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Dwindling Sri Lanka rubber output seen deterring investors

Jul 19, 2018 17:04 PM GMT+0530 | 2 Comment(s)

ECONOMYNEXT – Falling natural rubber production in Sri Lanka might deter new investments in the rubber products manufacturing industry and even prompt existing investors to go where raw material is available, a senior official said.

The government must urgently take measures to increase natural rubber production and improve productivity of existing plantations, said Sunil Poholiyadde, outgoing chairman of the Colombo Rubber Traders’ Association.

The master plan for rubber has many proposals to develop the sector but they need to be implemented quickly, he told association’s annual general meeting.

“Investors coming to the country for value addition come because there has been a fair volume of rubber (available locally),” Poholiyadde said.

“If one has to import raw material and export finished products I doubt many players would be coming.

“And the more serious threat is of players in the game leaving the country,” Poholiyadde said referring to rubber products manufacturers having to import rubber in recent years as local production was not enough. 

Poholiyadde said the government needs to launch a program immediately to revive natural rubber production which had fallen to 83.1 million kilos in 2017 from 130 million kilos in 2013.

“Time is running out. Other countries keep increasing rubber production and yields when we are almost static or falling behind.”

Rubber production had increased only by about four million kilos in 2017 from 2016.

“It’s a very marginal increase – not what’s expected for the sector to boom.”
(COLOMBO, July 19, 2018)
 


 

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2 Comments

  1. sacre blieu July 20, 08:46 AM

    While the top three world rubber producing nations have cut down on production due to oversupply and dropping prices, the irony is that our country has seen a drop in production due to neglect and false promises.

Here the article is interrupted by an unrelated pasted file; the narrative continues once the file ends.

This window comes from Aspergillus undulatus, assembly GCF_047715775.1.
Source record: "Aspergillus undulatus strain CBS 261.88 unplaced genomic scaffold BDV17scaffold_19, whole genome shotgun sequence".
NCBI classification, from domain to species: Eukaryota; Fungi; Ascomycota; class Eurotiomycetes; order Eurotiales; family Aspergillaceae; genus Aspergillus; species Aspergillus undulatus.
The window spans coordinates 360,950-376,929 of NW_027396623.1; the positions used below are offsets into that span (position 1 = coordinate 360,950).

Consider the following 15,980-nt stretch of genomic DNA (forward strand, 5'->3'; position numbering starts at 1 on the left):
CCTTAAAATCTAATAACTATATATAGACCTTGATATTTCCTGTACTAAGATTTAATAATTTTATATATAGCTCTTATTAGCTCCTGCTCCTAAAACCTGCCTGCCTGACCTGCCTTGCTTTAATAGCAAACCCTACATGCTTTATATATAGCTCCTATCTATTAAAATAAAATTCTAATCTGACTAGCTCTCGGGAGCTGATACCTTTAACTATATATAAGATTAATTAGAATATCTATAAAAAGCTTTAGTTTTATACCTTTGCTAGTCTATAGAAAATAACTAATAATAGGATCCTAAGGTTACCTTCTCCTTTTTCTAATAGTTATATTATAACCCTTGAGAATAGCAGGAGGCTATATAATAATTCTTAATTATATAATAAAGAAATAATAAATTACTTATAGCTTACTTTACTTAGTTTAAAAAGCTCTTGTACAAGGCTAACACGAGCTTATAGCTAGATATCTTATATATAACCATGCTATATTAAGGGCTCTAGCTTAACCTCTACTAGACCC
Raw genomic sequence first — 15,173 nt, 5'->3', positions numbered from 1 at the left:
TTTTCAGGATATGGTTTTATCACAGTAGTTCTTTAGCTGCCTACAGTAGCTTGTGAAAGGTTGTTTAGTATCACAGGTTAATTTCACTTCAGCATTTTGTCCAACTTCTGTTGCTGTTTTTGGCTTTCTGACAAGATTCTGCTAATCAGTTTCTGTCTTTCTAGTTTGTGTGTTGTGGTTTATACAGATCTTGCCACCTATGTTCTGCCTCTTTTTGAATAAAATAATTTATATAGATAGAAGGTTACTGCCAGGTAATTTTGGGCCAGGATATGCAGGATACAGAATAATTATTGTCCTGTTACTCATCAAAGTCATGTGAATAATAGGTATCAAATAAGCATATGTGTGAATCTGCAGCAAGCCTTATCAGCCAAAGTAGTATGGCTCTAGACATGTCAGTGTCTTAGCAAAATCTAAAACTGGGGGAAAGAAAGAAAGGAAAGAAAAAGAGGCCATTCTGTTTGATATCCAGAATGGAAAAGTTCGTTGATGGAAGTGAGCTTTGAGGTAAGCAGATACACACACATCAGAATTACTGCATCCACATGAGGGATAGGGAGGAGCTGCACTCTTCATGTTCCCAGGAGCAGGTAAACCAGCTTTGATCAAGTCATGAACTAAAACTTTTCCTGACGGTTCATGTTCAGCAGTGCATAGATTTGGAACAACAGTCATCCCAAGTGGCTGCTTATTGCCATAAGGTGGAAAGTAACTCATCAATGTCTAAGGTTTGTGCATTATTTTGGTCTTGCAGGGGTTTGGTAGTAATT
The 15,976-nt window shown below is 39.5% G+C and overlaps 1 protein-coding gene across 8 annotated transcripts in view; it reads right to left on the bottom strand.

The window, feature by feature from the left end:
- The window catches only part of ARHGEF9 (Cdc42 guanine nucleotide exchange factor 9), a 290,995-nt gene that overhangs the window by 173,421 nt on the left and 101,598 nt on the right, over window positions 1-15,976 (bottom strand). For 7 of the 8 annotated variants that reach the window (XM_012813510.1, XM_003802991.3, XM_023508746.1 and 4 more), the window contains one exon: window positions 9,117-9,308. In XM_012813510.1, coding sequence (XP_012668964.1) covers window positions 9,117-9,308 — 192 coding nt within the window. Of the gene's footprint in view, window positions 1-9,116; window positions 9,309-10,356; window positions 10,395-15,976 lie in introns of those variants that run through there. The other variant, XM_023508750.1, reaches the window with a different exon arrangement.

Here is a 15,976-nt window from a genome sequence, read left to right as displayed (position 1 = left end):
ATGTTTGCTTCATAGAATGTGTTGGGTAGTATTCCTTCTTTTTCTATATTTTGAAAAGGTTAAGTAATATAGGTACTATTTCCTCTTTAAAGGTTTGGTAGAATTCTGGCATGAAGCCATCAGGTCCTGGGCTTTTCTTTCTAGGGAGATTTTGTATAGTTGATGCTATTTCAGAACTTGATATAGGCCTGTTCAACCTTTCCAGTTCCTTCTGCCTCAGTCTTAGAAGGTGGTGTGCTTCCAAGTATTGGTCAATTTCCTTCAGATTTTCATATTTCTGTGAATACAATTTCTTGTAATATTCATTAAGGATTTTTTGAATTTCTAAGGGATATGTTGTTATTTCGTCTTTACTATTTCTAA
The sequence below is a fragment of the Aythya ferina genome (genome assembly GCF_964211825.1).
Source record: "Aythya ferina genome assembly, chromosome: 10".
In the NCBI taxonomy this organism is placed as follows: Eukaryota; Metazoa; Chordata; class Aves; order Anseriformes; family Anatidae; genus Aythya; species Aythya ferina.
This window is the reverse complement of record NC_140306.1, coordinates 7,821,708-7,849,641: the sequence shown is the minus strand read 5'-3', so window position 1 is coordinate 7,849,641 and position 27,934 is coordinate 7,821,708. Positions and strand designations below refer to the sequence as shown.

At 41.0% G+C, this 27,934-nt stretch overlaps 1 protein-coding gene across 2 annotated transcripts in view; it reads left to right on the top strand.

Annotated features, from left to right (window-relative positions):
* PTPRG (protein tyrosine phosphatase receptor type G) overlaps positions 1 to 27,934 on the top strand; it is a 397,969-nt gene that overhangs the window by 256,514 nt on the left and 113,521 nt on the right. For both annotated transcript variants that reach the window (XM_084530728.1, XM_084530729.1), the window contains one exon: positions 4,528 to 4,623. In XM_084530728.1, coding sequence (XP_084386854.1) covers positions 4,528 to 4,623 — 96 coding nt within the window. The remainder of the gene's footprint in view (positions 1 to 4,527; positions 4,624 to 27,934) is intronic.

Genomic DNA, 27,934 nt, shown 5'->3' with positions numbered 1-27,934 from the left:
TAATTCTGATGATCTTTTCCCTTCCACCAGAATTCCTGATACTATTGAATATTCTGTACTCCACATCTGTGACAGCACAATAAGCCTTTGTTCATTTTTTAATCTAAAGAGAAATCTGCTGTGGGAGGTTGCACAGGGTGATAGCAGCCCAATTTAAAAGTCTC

Even , another disaster is that rubber plantations have been replaced by oil palm, an ecological disaster.

  2. Tilak July 20, 07:17 AM

    The statement Rubber has nothing else to do other than deteriorating is correct within the current context. Look the chronology.
    SL opened unrestricted door for imports the few factories here started at a rapid rate to import latex. At that point of time the USD/LKR was 140 imports were cheap.
    Thus needless to state that the estates were a victim of low prices, higher costs(labor shortage, and on top of this high cost weed control(No chemicals to be used thus expensive labor+ no chemical fertilizer ) ,bad weather(Rain guards not worth current prices).
    Some time later we all know that the rupee has started to speak the bank selling price of 1 USD for imports is over LKR 160/-. The net result of a time period taken for understanding the problem is that the local latex production local collection process developed over decades decades is in shambles.
    Now for a comparison look the situation in India our neighbor by looking their market prices there.(Refer Indian rubber board site for prices).As 19.07.2018 as per the Indian rubber board data RSS1 in Indian markets(Kottam) is USD 1.89/kg whilst world market price(Bangkok) is USD 1.54/KG. Reason I believe that massive Indian rubber industry is absorbing the entire local production a higher prices thus keeping local production that is coming out of air, water, soil, labor within the country is alive.
    What is our situation with no industry willing or is capable of doing this? This can be can be explained by understanding the old saying (Balla innakota polla ne,Polla innakota Balla ne).

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